Stan Ruecker, now a Project Co-Investigator, is an associate professor at the Illinois Institute of Technology in Chicago and Assistant Professor in the Humanities Computing Program and the Department of English and Film Studies at the University of Alberta. He began his Orlando work as a Research Assistant. He has had a significant role in the development of the delivery system and its interface.
Jo-Ann Wallace, Chair of Women's Studies at the University of Alberta, and Allen Renear, Associate Professor in the Graduate School of Library and Information Science in the University of Illinois at Urbana-Champaign, both provided expert counsel to Orlando, Dr Wallace on twentieth-century writing and Dr Renear at an early stage in development of the Orlando delivery system.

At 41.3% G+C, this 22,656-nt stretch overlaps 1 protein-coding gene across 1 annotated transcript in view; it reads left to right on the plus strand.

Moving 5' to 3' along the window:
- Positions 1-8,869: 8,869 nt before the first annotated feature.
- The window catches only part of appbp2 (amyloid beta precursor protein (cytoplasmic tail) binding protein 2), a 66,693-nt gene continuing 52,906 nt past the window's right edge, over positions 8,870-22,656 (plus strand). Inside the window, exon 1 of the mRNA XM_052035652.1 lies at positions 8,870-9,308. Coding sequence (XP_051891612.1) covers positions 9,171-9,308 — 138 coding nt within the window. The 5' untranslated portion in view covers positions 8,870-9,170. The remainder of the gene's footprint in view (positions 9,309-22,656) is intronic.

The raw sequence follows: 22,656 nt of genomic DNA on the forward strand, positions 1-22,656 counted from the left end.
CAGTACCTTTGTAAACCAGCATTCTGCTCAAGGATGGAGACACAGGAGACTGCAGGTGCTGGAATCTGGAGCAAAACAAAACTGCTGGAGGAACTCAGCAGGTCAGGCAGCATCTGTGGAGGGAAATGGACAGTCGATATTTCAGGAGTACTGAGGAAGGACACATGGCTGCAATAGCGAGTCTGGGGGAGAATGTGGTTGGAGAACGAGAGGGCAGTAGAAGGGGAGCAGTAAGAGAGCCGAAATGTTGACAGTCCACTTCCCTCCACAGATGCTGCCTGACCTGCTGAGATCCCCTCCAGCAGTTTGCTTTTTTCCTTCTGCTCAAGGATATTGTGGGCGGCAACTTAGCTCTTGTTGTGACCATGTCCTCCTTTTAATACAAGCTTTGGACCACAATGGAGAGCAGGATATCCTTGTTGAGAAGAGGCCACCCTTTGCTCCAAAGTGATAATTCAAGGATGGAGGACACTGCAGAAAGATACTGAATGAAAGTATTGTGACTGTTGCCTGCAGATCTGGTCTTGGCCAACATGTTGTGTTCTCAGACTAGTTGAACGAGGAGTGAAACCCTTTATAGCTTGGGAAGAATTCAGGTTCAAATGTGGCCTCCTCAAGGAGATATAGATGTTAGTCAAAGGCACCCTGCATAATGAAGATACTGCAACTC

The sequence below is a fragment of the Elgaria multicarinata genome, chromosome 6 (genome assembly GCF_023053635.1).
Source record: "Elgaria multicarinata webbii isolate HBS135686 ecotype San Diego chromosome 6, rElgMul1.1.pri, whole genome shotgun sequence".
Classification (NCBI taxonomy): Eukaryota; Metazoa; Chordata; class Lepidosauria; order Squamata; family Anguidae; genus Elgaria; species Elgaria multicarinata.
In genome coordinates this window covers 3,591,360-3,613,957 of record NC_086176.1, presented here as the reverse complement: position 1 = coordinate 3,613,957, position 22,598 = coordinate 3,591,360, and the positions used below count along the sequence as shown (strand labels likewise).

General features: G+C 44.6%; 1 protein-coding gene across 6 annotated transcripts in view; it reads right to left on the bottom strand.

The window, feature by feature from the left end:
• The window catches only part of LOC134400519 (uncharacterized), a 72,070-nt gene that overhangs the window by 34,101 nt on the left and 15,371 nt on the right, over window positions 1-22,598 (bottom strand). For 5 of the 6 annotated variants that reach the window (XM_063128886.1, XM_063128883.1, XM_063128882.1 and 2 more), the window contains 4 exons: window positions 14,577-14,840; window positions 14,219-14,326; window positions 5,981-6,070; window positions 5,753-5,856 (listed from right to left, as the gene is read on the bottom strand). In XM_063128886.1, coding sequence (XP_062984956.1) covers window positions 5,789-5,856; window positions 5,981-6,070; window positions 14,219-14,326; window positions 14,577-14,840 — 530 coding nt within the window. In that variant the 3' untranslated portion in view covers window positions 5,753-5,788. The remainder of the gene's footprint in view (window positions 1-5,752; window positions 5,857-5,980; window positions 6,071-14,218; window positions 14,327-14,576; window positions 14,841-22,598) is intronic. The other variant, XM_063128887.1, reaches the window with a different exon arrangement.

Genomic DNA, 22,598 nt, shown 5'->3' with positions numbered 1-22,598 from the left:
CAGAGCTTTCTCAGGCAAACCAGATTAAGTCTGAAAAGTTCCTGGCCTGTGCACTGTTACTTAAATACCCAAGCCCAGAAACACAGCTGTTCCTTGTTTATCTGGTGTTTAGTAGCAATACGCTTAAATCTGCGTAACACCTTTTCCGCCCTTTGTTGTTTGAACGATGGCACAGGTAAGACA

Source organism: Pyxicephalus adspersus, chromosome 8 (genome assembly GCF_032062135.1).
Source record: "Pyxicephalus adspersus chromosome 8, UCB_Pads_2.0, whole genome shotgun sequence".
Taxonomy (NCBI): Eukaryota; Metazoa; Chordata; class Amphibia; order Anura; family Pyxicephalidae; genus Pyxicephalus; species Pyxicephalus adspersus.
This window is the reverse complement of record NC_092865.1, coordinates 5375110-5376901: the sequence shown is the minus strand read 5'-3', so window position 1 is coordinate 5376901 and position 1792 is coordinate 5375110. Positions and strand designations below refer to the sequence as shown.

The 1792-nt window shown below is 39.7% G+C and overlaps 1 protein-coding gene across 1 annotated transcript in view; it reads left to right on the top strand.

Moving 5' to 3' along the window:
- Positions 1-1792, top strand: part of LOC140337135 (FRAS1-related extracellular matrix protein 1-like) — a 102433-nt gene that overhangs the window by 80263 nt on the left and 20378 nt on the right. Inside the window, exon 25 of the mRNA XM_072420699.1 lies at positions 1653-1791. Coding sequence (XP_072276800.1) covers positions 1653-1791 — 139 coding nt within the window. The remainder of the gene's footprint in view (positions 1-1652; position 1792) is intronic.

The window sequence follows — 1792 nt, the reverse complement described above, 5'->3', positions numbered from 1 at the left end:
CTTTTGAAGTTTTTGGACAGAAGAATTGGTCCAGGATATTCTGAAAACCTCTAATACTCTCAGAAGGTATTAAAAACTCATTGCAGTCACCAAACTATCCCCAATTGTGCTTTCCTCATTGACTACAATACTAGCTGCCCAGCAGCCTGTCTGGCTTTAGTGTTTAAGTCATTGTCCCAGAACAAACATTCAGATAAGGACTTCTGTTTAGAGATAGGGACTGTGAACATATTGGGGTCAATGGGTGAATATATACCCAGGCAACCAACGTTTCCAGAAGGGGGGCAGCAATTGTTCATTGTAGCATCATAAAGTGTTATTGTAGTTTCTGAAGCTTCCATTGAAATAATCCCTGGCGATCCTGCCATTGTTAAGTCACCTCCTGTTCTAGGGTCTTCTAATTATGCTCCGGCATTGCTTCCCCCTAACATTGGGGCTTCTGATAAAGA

Technical Personnel: Technical Personnel: Jeffery Antoniuk, Sharon Balazs, Terry Butler, Greg Coulombe, Sue Fisher, Dave Gomboc, Roland Penner, Mariana Paredes-Olea, Stan Ruecker. Assistance: Ben Chen, Mike Plouffe.
The Orlando Project's technical personnel worked closely and creatively with the literary team to develop the project's data structure, its project management tools, and its delivery system. Working at different times in the project's development, these colleagues addressed different issues and problems, sometimes renewing or replacing the work of their predecessors. Sue Fisher and Terry Butler provided technical support in setting the project up. Terry worked with the literary team on development of the Orlando Document Archive, the project's document management system. Gregory Coulombe added functionality to the Archive.